As noted earlier, the main complaint of applicant is that the learned Judge made the order without offering him the opportunity to be heard.

A perusal of the record shows that on the 9th of March 2016, when the case was called and it became evident that the substantive counsel was absent; an application for adjournment was made by Ms. Okutu, his junior, and therefore, at the material time, the only issue before the learned Judge was whether or not to exercise his discretion in favour of the applicant, i.e. to grant her request for an adjournment on account of the reasons given. Indeed, the arguments canvassed by both the prosecution and the defence on the day of the ruling, left no doubt as to the issue for determination or resolution.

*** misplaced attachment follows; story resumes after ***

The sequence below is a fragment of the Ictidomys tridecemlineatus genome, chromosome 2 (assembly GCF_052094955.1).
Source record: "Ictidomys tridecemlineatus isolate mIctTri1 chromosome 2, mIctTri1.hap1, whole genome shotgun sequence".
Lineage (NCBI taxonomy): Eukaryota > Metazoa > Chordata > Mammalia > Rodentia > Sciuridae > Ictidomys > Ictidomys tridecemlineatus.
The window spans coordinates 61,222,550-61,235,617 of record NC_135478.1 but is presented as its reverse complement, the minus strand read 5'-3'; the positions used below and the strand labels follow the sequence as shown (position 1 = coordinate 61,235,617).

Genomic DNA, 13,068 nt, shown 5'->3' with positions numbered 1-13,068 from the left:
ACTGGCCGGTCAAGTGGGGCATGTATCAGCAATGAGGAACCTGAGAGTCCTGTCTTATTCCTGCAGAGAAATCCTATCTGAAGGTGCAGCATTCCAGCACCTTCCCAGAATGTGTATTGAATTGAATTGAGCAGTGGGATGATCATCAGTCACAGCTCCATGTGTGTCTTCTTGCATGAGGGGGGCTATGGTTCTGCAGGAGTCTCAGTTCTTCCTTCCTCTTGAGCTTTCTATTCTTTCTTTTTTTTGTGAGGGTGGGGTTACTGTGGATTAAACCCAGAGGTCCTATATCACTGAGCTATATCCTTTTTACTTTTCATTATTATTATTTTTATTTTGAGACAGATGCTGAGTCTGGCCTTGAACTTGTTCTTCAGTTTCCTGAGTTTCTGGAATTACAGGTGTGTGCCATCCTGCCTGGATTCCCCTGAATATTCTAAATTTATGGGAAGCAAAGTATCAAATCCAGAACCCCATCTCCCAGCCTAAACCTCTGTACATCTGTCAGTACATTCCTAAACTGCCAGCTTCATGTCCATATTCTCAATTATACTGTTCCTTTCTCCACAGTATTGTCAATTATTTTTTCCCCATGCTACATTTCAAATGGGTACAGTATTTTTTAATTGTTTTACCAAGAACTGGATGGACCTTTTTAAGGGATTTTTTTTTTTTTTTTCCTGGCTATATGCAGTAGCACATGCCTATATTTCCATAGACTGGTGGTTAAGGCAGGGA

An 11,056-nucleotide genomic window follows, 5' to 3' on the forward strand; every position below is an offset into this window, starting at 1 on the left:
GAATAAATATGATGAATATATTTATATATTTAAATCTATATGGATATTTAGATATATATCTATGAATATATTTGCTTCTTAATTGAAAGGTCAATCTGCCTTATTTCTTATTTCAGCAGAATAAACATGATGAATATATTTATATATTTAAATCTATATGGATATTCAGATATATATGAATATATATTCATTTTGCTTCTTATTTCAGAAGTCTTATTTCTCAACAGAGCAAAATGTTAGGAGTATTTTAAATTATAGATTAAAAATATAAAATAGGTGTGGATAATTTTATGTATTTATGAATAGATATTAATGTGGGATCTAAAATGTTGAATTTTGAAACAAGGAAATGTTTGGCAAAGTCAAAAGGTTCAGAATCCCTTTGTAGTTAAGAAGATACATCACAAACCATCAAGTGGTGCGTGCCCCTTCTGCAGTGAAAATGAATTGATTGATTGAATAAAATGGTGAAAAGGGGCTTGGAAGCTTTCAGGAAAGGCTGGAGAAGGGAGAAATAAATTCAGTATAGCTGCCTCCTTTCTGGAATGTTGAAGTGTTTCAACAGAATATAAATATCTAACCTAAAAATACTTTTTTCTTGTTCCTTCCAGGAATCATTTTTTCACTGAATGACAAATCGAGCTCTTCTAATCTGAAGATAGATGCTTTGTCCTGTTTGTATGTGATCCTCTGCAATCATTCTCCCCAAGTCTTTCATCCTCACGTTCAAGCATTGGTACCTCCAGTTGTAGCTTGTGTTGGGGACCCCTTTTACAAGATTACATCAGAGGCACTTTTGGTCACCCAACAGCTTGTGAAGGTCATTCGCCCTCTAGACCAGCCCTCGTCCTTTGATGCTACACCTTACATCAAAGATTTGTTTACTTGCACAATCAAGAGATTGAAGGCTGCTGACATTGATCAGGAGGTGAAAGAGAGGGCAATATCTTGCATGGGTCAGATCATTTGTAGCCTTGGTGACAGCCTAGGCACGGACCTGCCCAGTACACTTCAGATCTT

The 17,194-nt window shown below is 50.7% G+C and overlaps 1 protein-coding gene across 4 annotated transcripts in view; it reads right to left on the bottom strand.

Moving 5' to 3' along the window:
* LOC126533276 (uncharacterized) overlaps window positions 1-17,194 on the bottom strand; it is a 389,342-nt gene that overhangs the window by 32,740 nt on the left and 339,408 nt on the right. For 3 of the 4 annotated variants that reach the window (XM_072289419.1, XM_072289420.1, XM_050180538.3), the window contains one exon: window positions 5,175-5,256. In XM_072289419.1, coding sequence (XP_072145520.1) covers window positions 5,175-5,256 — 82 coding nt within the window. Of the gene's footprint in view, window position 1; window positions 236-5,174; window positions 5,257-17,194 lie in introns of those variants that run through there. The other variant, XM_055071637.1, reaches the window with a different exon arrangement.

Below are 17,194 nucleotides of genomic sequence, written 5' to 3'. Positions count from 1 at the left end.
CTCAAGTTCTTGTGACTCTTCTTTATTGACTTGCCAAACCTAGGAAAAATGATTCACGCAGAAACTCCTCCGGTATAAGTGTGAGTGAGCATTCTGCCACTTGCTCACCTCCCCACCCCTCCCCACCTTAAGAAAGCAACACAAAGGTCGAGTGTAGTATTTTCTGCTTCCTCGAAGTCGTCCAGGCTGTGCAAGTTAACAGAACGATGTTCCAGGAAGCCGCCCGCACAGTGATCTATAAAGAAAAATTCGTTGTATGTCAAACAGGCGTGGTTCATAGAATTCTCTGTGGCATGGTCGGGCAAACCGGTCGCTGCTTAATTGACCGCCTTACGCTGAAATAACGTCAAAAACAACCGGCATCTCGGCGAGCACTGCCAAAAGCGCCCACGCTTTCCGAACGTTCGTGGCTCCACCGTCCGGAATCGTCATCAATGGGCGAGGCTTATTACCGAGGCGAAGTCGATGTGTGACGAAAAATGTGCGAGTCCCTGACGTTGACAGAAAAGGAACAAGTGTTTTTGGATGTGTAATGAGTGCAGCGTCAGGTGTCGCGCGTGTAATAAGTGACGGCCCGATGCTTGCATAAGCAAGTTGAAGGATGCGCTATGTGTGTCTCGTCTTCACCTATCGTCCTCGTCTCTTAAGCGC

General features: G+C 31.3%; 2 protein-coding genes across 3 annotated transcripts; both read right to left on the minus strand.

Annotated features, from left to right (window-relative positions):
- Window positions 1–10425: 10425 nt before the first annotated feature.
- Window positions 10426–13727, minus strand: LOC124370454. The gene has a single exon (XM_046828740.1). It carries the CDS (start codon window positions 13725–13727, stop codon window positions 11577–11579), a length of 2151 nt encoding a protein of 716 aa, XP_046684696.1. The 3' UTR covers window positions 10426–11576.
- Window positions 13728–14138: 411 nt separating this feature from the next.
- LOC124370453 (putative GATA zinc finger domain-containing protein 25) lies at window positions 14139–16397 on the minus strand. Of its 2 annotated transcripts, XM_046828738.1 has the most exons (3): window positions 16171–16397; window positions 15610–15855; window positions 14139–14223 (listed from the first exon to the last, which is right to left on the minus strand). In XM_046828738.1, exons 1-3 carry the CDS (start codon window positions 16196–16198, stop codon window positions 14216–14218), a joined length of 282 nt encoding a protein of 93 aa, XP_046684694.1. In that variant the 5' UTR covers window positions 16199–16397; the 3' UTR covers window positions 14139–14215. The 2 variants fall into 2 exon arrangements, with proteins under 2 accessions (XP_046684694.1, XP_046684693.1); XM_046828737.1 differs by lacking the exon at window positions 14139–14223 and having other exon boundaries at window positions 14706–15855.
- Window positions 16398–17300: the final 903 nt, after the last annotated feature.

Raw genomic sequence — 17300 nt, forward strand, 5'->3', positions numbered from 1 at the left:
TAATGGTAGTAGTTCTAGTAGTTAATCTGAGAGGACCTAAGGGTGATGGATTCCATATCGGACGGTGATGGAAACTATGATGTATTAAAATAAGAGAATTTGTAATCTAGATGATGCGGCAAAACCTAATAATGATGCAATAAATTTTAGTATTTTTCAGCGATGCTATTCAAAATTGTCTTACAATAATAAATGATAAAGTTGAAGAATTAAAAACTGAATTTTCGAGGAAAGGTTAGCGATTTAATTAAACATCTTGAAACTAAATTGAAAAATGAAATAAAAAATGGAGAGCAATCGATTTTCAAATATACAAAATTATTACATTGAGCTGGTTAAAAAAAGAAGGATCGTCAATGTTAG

When therefore the learned Judge decided to rule on matters outside the scope of the matters before him on the day of the ruling, he was required to have adhered to this well-known principle, the audi alteram rule, which enjoins the court to ensure that the applicant is not deprived of an opportunity to present his side of the story; a basic rule of natural justice being that no man should be condemned without being heard.

Should there be good reasons for sending back into custody, the applicant, who had not breached any of the bail conditions imposed on him since 2013, the least that the Learned Judge could have done, was to have asked him to “show cause” as it were, why he should not be remanded into custody. See Rep v. High Court, Bolgatanga: Ex Parte Hawa Yakubu (2001-2002) SCGLR 53.

The grant of bail (even though regulated by Statute) is essentially discretionary but like every judicial discretion, it should be exercised in accordance with laid down principles; it should neither be arbitrary nor capricious; in other words, it should be exercised judicially.